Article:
Of Wordsworth and the Inbetweeners (and other stories)

Yes, I did go there!

I’m re-reading the Preface to the Lyrical Ballads (because I can, and I’m doing research for a “maybe” paper which will link to my topics kinda) and I have always loved the way in which Wordsworth always capitalises the word “Friend” (hence the Inbetweeners reference – “Ooooh, Friend!”) – he mentions Coleridge pretty early under such a guise as giving him assistance “for the sake of variety, and from a conscious of my own weakness”. Poor bub, I do prefer Coleridge more than you I admit, but I still love you! Don’t fret, pet.

Anyway, the whole point of this post was actually another random connections of the day – with Huxley still remains fresh in my mind (and I have my name tag on my table next to me… maybe I can add a picture so this blog isn’t entirely text heavy), I went about reading some of STC (not Sonic the Comic)’s offerings. One of them, the Foster-Mother’s Tale, reminds me a lot of the plight of the Savage in BNW – obviously with some subversions/tweaky things.

BTW, here’s the tag!

If you change the religious theme to Fordism, you can see the ties – the little tyke preferring instead to “get down” in nature’s garden and not to indulge in prayer or rosary beads:

“And so the babe grew up a pretty boy,
A pretty boy, but most unteachable–
And never learn’d a prayer, nor told a bead,
But knew the names of birds, and mocked their notes,
And whistled, as he were a bird himself.
And all the autumn ’twas his only play
To gather seeds of wild flowers, and to plant them
With earth and water on the stumps of trees.”

The Savage in BNW isn’t too hot on the idea of the rituals in the disturbing saccharine sweet Utopia in much the same way. The escapisms of literature also prove the same point (the Savage being a real Shakespeare-phile of course):

“when the Friar taught him,
He soon could write with the pen; and from that time
Lived chiefly at the convent or the castle.
So he became a rare and learned youth:
But O! poor wretch! he read, and read, and read,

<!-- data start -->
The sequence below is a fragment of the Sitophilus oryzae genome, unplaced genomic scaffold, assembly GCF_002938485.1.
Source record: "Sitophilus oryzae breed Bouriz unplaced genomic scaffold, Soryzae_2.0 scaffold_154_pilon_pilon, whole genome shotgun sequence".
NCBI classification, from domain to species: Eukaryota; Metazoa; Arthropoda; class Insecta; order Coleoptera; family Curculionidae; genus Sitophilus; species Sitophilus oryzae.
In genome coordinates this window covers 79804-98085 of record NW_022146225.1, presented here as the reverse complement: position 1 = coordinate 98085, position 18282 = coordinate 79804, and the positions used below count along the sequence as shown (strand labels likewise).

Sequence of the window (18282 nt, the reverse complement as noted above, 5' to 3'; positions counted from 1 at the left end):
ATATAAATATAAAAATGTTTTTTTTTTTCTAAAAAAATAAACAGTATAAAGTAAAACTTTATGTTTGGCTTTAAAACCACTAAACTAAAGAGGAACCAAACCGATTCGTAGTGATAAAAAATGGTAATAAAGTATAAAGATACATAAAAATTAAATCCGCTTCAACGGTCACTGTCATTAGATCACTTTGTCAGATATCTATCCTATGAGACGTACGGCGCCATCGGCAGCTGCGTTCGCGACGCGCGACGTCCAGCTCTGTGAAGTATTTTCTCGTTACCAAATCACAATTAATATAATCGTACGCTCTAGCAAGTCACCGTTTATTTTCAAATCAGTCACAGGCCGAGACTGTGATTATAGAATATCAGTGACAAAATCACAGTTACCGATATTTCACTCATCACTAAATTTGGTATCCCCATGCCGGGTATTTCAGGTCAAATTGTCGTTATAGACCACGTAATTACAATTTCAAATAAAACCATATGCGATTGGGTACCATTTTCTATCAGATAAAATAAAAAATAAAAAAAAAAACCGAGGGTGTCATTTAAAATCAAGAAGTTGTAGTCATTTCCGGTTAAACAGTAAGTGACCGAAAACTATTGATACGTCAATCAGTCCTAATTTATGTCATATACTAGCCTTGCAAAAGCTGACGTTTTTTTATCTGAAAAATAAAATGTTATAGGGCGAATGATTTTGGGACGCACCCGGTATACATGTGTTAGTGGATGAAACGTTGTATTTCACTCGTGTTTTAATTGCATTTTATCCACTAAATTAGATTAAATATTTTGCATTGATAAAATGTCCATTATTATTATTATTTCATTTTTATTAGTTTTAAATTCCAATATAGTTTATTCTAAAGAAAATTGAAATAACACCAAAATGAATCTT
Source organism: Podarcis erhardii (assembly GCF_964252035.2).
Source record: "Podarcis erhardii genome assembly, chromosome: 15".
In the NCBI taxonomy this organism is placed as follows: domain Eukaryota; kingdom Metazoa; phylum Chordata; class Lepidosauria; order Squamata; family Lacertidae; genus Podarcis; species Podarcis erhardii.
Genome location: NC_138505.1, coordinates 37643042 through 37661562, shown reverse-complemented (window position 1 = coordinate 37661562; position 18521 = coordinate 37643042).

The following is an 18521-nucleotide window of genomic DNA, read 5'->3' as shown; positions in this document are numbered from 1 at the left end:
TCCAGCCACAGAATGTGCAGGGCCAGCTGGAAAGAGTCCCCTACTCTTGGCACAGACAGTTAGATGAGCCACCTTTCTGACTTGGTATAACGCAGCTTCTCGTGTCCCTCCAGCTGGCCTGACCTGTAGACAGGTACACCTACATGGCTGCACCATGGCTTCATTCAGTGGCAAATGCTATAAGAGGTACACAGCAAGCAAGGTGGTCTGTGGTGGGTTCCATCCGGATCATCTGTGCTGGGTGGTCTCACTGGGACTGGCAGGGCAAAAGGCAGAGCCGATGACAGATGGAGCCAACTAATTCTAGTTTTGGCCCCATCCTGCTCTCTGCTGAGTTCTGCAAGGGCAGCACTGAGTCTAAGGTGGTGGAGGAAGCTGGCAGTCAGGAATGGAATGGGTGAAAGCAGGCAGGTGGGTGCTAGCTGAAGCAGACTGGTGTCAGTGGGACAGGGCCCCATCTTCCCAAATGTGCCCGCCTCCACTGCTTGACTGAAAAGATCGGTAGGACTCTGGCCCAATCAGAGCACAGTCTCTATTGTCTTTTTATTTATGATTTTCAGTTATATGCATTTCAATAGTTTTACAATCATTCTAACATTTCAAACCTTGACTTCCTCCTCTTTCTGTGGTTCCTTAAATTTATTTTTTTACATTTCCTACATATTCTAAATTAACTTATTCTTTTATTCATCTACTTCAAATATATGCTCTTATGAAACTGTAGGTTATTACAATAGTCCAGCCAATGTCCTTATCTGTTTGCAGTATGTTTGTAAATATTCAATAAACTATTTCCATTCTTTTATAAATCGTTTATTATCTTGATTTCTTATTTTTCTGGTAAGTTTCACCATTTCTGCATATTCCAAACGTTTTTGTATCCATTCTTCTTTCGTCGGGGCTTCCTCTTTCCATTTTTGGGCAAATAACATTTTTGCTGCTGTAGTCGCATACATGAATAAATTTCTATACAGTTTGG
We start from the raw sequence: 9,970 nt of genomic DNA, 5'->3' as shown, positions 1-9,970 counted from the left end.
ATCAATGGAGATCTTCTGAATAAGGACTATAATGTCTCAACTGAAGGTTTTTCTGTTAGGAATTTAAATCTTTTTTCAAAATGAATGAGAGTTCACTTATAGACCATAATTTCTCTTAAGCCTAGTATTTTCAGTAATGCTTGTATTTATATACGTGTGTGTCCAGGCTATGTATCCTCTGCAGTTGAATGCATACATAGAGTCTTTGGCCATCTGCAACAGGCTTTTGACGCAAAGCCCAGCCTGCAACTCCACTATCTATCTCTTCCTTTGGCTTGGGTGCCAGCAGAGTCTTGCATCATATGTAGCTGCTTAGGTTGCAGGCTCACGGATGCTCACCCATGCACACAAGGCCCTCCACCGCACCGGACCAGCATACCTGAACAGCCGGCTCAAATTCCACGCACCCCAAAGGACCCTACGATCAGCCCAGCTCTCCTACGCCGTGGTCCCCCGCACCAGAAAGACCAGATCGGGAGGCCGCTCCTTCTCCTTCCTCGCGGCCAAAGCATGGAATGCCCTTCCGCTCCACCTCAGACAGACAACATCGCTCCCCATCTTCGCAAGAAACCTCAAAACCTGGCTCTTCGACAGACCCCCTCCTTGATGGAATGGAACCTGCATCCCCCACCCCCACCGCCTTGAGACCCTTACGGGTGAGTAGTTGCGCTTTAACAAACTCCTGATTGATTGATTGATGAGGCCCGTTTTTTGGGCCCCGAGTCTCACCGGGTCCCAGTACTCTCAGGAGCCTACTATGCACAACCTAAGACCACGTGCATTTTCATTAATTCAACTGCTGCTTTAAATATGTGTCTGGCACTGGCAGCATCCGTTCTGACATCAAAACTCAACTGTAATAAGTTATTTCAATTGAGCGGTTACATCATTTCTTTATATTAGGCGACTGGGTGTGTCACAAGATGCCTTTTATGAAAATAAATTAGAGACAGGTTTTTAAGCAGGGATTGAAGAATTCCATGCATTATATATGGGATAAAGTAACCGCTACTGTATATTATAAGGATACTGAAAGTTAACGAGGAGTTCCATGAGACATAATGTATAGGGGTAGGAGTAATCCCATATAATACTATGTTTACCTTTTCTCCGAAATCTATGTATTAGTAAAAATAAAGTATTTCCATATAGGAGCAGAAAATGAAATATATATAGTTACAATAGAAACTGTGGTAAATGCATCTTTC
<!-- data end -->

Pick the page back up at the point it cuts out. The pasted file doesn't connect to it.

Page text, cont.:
Till his brain turned; and ere his twentieth year
He had unlawful thoughts of many things:
And though he prayed, he never loved to pray
With holy men, nor in a holy place.
But yet his speech, it was so soft and sweet/The late Lord Valdez ne’er was wearied with him.”

The Savage does charm Lenina (who saw that coming?) and with this, with much encouragement from her, manages to attempt a visit to the “Feelies” and to observe the “world’s happenings” – as well as the plight of his poor mother. Of course, this addition to the world is where it all goes tits up – starting off a whole new trend of mania on his own, escapes in his own way having felt that he had betrayed his former life, if you get me.

“the youth was seized
And cast into that hole. My husband’s father
Sobbed like a child — it almost broke his heart:
And once as he was working near this dungeon,
He heard a voice distinctly; ’twas the youth’s,
Who sung a doleful song about green fields,
How sweet it were on lake or wide savanna
To hunt for food, and be a naked man,
And wander up and down at liberty.
He always doted on the youth, and now
His love grew desperate; and defying death,
He made that cunning entrance I described,
And the young man escaped.”

So in fact, I guess you could say even the last line has the same sort of resonance (depending where you look at it, of course):

“And ne’er was heard of more: but ’tis supposed,
He lived and died among the savage men.”

Also, remember that it is only alleged that he’s taken his life (OK, maybe I’m grasping at straws here).

I just realised that I haven’t proven my point well but going off on a Coleridge tangent, but you insisted. It’s only fair. I will get back to reading you… after lunch.

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